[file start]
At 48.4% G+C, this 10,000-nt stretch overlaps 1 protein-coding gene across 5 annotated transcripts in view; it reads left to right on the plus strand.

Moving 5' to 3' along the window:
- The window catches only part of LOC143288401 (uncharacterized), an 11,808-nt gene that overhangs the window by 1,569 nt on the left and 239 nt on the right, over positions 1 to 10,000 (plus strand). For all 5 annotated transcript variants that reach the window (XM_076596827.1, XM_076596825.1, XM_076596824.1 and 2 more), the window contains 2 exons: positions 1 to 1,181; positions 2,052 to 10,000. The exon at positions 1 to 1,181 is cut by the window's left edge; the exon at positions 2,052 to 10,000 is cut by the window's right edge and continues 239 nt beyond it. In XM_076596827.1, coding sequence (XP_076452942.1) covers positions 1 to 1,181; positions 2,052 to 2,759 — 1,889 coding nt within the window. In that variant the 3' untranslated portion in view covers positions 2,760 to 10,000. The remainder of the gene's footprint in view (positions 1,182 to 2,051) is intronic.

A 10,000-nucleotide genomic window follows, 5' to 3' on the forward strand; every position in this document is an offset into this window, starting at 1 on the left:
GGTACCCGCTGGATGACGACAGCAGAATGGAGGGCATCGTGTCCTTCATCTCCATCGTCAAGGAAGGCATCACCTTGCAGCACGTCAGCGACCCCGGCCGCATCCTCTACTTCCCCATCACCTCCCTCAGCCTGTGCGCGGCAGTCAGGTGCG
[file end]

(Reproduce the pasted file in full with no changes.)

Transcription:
At 48.4% G+C, this 10,000-nt stretch overlaps 1 protein-coding gene across 5 annotated transcripts in view; it reads left to right on the plus strand.

Moving 5' to 3' along the window:
- The window catches only part of LOC143288401 (uncharacterized), an 11,808-nt gene that overhangs the window by 1,569 nt on the left and 239 nt on the right, over positions 1 to 10,000 (plus strand). For all 5 annotated transcript variants that reach the window (XM_076596827.1, XM_076596825.1, XM_076596824.1 and 2 more), the window contains 2 exons: positions 1 to 1,181; positions 2,052 to 10,000. The exon at positions 1 to 1,181 is cut by the window's left edge; the exon at positions 2,052 to 10,000 is cut by the window's right edge and continues 239 nt beyond it. In XM_076596827.1, coding sequence (XP_076452942.1) covers positions 1 to 1,181; positions 2,052 to 2,759 — 1,889 coding nt within the window. In that variant the 3' untranslated portion in view covers positions 2,760 to 10,000. The remainder of the gene's footprint in view (positions 1,182 to 2,051) is intronic.

A 10,000-nucleotide genomic window follows, 5' to 3' on the forward strand; every position in this document is an offset into this window, starting at 1 on the left:
GGTACCCGCTGGATGACGACAGCAGAATGGAGGGCATCGTGTCCTTCATCTCCATCGTCAAGGAAGGCATCACCTTGCAGCACGTCAGCGACCCCGGCCGCATCCTCTACTTCCCCATCACCTCCCTCAGCCTGTGCGCGGCAGTCAGGTGCG